Thailand recently announced it will participate in the Internationally Transferred Mitigation Outcomes (ITMO), a legal agreement between any two countries to market greenhouse gas (GHG) mitigation outcomes.
Speaking at the 27th Conference of the Parties (COP27) in Sharm el-Sheikh, Egypt, Varawut Silpa-archa, the Natural Resources and Environment minister who led Thai delegates to join the event, conveyed the kingdom’s position on climate change. He said Thailand was ready to support the cooperative approaches instilled under the Paris Agreement that allow for carbon credit transfers between two countries.
According to the United Nations Development Programme (UNDP), the one active state buyer of ITMOs nowadays is Switzerland, while the World Bank has set up the Transformative Carbon Asset Facility (TCAF) to support and purchase mitigation projects.
Varawut said Thailand has already prepared a set of national guidelines and mechanisms on carbon credit management.
“Thailand firmly believes that we have gathered here to do more than just talk. We need actions on all fronts and we need them now. I truly believe in humanity to consciously and collectively define our future. I am confident that working together, we will be able to fight against this common enemy we ourselves created,” he said, referring to climate change and rising emissions.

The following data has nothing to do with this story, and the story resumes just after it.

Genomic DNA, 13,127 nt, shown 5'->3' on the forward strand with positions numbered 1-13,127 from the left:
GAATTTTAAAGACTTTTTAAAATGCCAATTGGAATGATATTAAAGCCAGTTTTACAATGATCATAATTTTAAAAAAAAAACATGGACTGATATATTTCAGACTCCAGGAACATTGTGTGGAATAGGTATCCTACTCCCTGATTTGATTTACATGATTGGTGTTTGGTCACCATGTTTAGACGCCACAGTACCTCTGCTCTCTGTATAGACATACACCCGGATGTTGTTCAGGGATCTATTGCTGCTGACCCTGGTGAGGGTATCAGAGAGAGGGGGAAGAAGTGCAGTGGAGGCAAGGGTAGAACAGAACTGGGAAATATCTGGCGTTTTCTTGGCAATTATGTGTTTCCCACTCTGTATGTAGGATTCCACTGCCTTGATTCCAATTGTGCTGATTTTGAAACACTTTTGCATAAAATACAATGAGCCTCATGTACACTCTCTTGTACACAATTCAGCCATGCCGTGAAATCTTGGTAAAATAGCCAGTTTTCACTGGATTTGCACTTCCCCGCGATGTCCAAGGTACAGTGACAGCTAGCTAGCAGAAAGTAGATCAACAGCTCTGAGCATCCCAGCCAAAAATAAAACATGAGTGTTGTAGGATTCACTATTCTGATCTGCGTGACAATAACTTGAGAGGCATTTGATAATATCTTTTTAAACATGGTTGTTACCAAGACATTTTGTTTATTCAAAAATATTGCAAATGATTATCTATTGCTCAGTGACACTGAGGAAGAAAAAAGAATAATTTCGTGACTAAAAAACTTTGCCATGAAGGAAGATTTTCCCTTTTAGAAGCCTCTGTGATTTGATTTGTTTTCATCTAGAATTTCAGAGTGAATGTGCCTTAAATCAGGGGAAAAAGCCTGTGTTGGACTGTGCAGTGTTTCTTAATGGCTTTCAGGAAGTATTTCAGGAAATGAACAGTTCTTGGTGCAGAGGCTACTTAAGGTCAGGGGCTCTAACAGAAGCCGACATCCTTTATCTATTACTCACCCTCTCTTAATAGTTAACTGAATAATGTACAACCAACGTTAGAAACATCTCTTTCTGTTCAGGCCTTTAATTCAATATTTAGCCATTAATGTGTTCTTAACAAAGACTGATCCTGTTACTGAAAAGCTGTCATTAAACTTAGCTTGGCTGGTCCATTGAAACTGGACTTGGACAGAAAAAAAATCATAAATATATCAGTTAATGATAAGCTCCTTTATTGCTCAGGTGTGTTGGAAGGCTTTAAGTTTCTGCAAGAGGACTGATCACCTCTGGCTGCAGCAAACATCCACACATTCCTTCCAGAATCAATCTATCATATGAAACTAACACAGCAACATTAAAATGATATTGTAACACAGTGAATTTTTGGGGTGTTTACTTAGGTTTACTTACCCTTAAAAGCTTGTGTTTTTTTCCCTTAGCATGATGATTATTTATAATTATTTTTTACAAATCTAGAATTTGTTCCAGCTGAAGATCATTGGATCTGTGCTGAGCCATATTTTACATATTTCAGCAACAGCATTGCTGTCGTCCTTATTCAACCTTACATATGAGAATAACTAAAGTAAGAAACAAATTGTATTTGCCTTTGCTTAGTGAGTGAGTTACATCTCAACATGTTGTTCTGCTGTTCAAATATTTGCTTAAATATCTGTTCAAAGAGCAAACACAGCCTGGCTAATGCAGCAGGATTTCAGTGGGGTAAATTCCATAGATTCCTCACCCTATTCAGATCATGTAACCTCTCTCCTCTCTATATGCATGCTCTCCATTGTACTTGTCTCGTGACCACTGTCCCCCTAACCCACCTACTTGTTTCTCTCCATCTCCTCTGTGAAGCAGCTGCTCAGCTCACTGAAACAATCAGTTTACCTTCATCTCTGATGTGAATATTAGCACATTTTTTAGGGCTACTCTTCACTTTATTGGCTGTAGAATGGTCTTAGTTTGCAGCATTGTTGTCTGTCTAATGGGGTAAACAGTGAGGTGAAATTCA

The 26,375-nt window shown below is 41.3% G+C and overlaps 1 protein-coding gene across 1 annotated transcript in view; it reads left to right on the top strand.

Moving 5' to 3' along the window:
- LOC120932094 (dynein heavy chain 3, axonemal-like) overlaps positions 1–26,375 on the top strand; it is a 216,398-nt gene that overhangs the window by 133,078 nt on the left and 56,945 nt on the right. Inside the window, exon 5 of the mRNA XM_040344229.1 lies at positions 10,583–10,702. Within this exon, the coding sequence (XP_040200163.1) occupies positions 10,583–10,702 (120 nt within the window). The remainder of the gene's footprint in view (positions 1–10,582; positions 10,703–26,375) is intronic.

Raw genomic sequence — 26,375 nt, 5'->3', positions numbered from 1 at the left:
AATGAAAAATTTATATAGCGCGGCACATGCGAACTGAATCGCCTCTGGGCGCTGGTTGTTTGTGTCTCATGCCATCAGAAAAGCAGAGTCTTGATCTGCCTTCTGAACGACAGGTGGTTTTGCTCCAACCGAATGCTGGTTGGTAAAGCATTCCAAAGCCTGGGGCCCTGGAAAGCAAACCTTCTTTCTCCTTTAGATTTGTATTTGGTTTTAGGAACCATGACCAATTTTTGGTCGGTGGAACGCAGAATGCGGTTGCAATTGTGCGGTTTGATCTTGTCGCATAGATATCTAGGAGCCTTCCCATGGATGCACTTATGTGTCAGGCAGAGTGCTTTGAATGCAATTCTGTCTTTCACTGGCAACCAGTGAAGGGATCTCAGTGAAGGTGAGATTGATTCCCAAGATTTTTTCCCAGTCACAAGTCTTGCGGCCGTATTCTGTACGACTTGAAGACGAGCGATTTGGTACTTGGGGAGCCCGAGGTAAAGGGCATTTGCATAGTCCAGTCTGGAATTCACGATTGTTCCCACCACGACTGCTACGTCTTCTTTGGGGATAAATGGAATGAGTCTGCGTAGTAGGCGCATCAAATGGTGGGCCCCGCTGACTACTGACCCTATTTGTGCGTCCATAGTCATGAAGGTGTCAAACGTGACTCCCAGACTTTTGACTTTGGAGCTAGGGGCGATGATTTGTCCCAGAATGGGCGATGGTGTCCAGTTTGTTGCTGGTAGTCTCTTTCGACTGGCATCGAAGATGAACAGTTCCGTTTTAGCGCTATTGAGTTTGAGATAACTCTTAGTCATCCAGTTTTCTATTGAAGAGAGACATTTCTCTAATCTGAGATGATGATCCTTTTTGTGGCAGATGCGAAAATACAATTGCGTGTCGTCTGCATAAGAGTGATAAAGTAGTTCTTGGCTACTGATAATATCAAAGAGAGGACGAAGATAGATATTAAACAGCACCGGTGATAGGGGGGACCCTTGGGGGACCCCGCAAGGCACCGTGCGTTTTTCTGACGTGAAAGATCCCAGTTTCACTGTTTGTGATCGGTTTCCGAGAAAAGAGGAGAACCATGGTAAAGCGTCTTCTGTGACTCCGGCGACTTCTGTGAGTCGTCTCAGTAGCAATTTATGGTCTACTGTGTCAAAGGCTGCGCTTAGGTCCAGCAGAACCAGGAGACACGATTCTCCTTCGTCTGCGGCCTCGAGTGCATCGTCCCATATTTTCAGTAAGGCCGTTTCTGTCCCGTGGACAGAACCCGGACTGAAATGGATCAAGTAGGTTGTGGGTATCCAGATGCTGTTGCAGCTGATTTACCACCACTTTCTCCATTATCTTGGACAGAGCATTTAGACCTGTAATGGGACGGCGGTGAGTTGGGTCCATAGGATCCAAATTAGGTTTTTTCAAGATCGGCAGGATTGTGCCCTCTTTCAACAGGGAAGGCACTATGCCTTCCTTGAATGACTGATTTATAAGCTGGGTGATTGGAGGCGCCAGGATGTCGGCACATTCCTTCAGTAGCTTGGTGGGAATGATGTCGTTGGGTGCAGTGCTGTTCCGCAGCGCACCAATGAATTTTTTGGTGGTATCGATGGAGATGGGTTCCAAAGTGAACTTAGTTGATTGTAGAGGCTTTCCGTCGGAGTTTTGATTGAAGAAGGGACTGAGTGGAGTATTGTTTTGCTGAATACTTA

He said the country has met with success after revising its long-term low greenhouse gas (GHG) emissions development strategies, in a bid to reach carbon neutrality by 2050 and net zero GHG emissions by 2065.
Thailand also pledged to boost its nationally determined contributions to reduce GHG emissions by 30-40 percent in 2030, up from the previous target of 20-25%.
Thailand has accelerated its GHG mitigation actions in all sectors, he said. This includes increasing the production of zero-GHG emission vehicles to 30 percent by 2030, expanding the share of renewable energy sources that generate electricity by at least 50 percent by 2050 and supporting the commercialisation of carbon dioxide-removing technologies before 2040, Varawut added.
“We also aim to increase our forest area to 55 percent to boost our carbon sink by 2037,” he said.